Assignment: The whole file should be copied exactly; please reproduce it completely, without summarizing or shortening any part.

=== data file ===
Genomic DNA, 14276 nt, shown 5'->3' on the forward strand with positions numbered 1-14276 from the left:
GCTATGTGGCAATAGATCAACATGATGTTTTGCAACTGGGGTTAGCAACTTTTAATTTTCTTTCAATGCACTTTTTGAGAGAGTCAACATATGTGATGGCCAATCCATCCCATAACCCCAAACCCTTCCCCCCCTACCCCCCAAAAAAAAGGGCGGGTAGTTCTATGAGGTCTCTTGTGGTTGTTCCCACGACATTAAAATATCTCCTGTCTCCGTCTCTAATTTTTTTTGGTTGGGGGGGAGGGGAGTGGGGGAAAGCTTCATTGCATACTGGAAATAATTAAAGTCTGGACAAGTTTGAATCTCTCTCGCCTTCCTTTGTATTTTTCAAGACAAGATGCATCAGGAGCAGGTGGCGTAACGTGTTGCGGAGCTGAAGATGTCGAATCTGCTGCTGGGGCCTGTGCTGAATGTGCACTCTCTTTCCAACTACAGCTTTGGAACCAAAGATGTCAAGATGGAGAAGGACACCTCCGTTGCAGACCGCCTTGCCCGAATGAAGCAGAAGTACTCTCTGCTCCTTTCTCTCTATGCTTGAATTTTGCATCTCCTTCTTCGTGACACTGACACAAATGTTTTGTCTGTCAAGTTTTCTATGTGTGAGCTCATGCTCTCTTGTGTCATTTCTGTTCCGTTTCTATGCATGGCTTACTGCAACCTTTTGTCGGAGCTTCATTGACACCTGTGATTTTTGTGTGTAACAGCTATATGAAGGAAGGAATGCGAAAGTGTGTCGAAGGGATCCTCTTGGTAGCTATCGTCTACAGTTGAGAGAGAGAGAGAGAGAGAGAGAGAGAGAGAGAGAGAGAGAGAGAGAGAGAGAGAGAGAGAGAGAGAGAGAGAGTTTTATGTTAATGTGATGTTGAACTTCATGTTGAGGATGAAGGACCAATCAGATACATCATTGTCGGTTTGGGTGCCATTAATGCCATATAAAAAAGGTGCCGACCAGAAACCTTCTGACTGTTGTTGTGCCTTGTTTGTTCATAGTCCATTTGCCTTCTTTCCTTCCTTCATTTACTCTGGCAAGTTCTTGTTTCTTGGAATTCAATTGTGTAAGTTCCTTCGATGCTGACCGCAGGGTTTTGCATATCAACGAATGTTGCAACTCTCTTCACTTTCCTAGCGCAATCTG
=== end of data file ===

Genomic DNA, 14276 nt, shown 5'->3' on the forward strand with positions numbered 1-14276 from the left:
GCTATGTGGCAATAGATCAACATGATGTTTTGCAACTGGGGTTAGCAACTTTTAATTTTCTTTCAATGCACTTTTTGAGAGAGTCAACATATGTGATGGCCAATCCATCCCATAACCCCAAACCCTTCCCCCCCTACCCCCCAAAAAAAAGGGCGGGTAGTTCTATGAGGTCTCTTGTGGTTGTTCCCACGACATTAAAATATCTCCTGTCTCCGTCTCTAATTTTTTTTGGTTGGGGGGGAGGGGAGTGGGGGAAAGCTTCATTGCATACTGGAAATAATTAAAGTCTGGACAAGTTTGAATCTCTCTCGCCTTCCTTTGTATTTTTCAAGACAAGATGCATCAGGAGCAGGTGGCGTAACGTGTTGCGGAGCTGAAGATGTCGAATCTGCTGCTGGGGCCTGTGCTGAATGTGCACTCTCTTTCCAACTACAGCTTTGGAACCAAAGATGTCAAGATGGAGAAGGACACCTCCGTTGCAGACCGCCTTGCCCGAATGAAGCAGAAGTACTCTCTGCTCCTTTCTCTCTATGCTTGAATTTTGCATCTCCTTCTTCGTGACACTGACACAAATGTTTTGTCTGTCAAGTTTTCTATGTGTGAGCTCATGCTCTCTTGTGTCATTTCTGTTCCGTTTCTATGCATGGCTTACTGCAACCTTTTGTCGGAGCTTCATTGACACCTGTGATTTTTGTGTGTAACAGCTATATGAAGGAAGGAATGCGAAAGTGTGTCGAAGGGATCCTCTTGGTAGCTATCGTCTACAGTTGAGAGAGAGAGAGAGAGAGAGAGAGAGAGAGAGAGAGAGAGAGAGAGAGAGAGAGAGAGAGAGAGAGAGAGAGAGTTTTATGTTAATGTGATGTTGAACTTCATGTTGAGGATGAAGGACCAATCAGATACATCATTGTCGGTTTGGGTGCCATTAATGCCATATAAAAAAGGTGCCGACCAGAAACCTTCTGACTGTTGTTGTGCCTTGTTTGTTCATAGTCCATTTGCCTTCTTTCCTTCCTTCATTTACTCTGGCAAGTTCTTGTTTCTTGGAATTCAATTGTGTAAGTTCCTTCGATGCTGACCGCAGGGTTTTGCATATCAACGAATGTTGCAACTCTCTTCACTTTCCTAGCGCAATCTG